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RE: extensions, continued.. (was: 05/24/2016 WebAuthn Summary

From: Johan Verrept <Johan.Verrept@vasco.com>
Date: Thu, 9 Jun 2016 16:02:35 +0000
To: Dirk Balfanz <balfanz@google.com>, "Mandyam, Giridhar" <mandyam@qti.qualcomm.com>, "public-webauthn@w3.org" <public-webauthn@w3.org>
Message-ID: <0371c15124654aa8b7a47db1f53a27f0@srv-be-exch.vasco.com>

I understand your point. If you want, I can propose a few more use cases.

That said, this protocol can support all that with excellent cryptographic support if we handle the extensions well.

However, all this is being taken away without actually providing any additional protection for the user. Dropping extensions just complicates (but does NOT prevent) adding malicious additional functionality, while it makes it pretty much impossible to add any additional functionality at all.

Please, take a step back and tell me what it actually accomplishes except giving a false sense of security at a very high feature price?

Best regards,


From: Dirk Balfanz [mailto:balfanz@google.com]
Sent: Wednesday, June 08, 2016 1:40 AM
To: Johan Verrept <Johan.Verrept@vasco.com>; Mandyam, Giridhar <mandyam@qti.qualcomm.com>; public-webauthn@w3.org
Subject: Re: extensions, continued.. (was: 05/24/2016 WebAuthn Summary

On Tue, Jun 7, 2016, 4:20 AM Johan Verrept <Johan.Verrept@vasco.com<mailto:Johan.Verrept@vasco.com>> wrote:

Let me provide some examples.

Assume a particular (group of) RP wishes to use FIDO 2.0 for signing.
Due to legal requirements, the user needs to add the phrase “read and approved” to his signature. They are prepared to pay for the development and for the custom authenticators their business needs.

Why does this need to be a FIDO (or webauthn) thing? Especially if there are custom authenticators involved, why isn't this just a custom solution for this group of RPs?

Every plenary, we start off by making sure we're all on the same page about the use cases we're trying to address. Document signing has not been mentioned so far. If we want to be serious about document signing, we can form a working group and start to figure out how to do that (not that I would be in favor of that - I think we have our hands full with the basic use cases).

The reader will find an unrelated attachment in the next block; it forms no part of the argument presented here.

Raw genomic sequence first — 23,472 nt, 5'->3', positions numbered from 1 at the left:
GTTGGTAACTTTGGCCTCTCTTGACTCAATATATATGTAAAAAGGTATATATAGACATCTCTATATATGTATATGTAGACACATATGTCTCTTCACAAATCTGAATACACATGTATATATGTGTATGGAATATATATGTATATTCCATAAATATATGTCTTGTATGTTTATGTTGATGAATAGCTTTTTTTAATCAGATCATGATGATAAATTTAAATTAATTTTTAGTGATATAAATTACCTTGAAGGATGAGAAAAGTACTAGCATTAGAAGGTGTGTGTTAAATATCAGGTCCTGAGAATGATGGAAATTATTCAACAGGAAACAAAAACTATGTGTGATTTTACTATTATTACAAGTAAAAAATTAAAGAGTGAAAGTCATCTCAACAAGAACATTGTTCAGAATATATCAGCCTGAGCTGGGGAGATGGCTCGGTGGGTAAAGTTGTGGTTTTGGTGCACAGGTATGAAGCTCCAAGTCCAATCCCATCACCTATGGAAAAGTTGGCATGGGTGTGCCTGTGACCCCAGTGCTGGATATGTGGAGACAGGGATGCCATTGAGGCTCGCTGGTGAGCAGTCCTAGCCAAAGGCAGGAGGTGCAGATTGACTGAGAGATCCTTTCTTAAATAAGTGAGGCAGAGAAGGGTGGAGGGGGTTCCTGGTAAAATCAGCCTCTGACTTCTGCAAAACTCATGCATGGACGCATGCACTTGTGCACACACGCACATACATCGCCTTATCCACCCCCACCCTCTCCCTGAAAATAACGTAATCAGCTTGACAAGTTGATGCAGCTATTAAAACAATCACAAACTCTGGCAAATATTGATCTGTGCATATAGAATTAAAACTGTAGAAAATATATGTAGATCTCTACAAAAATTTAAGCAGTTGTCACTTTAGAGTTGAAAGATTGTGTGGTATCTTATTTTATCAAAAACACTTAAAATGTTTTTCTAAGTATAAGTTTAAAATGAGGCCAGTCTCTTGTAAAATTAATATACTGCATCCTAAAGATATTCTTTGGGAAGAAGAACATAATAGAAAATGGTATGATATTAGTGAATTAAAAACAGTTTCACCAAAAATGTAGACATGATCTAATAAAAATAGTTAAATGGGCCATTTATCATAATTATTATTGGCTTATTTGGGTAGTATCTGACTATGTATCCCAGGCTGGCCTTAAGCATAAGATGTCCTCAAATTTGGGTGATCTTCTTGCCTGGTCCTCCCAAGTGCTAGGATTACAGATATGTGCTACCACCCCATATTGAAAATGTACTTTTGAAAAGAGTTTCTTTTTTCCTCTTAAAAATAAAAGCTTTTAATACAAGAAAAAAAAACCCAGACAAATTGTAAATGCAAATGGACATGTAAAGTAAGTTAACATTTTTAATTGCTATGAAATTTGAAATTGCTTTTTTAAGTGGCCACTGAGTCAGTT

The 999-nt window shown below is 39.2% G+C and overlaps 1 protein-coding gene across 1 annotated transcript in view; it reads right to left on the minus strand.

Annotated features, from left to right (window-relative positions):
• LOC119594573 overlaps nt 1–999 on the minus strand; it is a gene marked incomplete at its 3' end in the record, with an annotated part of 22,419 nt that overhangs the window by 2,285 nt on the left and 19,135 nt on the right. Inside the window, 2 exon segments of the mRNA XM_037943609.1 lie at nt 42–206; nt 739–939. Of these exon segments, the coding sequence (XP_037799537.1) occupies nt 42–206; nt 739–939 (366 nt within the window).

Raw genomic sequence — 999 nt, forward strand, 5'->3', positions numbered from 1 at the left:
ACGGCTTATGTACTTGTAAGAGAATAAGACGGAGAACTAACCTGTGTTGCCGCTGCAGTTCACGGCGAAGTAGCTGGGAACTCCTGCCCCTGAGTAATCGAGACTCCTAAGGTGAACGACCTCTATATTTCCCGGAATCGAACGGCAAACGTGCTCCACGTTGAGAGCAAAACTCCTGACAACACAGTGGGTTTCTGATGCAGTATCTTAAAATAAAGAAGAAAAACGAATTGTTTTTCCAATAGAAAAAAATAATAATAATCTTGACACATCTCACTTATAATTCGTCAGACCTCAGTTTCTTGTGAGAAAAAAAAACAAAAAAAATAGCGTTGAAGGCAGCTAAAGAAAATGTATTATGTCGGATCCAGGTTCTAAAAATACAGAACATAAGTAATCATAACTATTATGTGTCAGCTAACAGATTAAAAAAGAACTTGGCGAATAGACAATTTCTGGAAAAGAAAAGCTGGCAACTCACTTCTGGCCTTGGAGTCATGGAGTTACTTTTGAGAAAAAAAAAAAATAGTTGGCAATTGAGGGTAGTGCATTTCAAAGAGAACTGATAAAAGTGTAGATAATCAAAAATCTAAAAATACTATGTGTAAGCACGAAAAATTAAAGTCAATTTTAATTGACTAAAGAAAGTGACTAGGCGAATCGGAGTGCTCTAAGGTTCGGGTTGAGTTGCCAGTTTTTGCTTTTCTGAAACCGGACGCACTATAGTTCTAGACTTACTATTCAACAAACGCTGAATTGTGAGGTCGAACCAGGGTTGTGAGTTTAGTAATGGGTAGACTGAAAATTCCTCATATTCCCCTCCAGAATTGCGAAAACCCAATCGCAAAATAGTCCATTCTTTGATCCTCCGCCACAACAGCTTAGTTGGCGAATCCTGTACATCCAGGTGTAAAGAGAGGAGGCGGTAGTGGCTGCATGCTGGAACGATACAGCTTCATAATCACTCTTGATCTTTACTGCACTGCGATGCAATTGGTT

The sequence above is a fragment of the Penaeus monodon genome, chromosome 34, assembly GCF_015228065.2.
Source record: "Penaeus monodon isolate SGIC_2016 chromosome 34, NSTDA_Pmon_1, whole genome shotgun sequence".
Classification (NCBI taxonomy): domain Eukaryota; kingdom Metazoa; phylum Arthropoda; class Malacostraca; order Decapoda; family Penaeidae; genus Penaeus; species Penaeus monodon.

When you propose a general mechanism (unprompted extensions) for solving a particular problem (document signing), you need to weigh the cons and the pros. I see quite a few cons (around privacy - see my previous message), and not many pros (I don't actually see how such an extension would be sufficient to give you what you want - don't you also need trusted displays, seperate keys for different purposes (login vs. document signing), non-repudiation, etc.?), so I don't quite see how this makes the case for such a mechanism.


How would we, as an FIDO 2.0 server/authenticator vendor, go about providing our customer with this functionality?

Frankly, with the current specifications and especially if you prevent the authenticator from adding unprompted authenticator data, we cannot. No customer is going to wait 2 years until we get this particular extension through the approval process and implemented by the clients/platforms.

However, an uncertified company can hack up a solution that (ab)uses the FIDO functionality in the browses/platforms and provides the customer with his needs.
Even if the authenticator wouldn’t be allowed to add arbitrary data, all they need is 1 supported extension that allows the authenticator to add a string or binary blob.
Oh, and why not add the users’ GPS coordinates for risk management while we are at it?

Is this what we want?

Certification of FIDO 2.0 functionality should be an advantage, not a disadvantage.

More examples?

-          document signing where the hash of the document should be included in the signature.

-          the RP needs the user to make a choice and wants/needs that choice signed.

Of course, we can define an extension for all this now… but what about all these things we haven’t thought of? What about the requirements of all the businesses we have no experience with? Do we really want 1-2 years delay for every new technology or business requirement we want to support?
How many extensions are the clients/platforms prepared to implement, support and maintain?

All in all, although I have no objection to all extension being optional, I cannot agree with the interpretation that this means the client gets to drop anything it doesn’t know or approve of.  (more: https://lists.w3.org/Archives/Public/public-webauthn/2016Jun/0059.html )

Again, with respect, these measures are trying to protect the user but they are failing in that task while they are hurting the certified FIDO 2.0 ecosystem.

Best regards,


From: Dirk Balfanz [mailto:balfanz@google.com<mailto:balfanz@google.com>]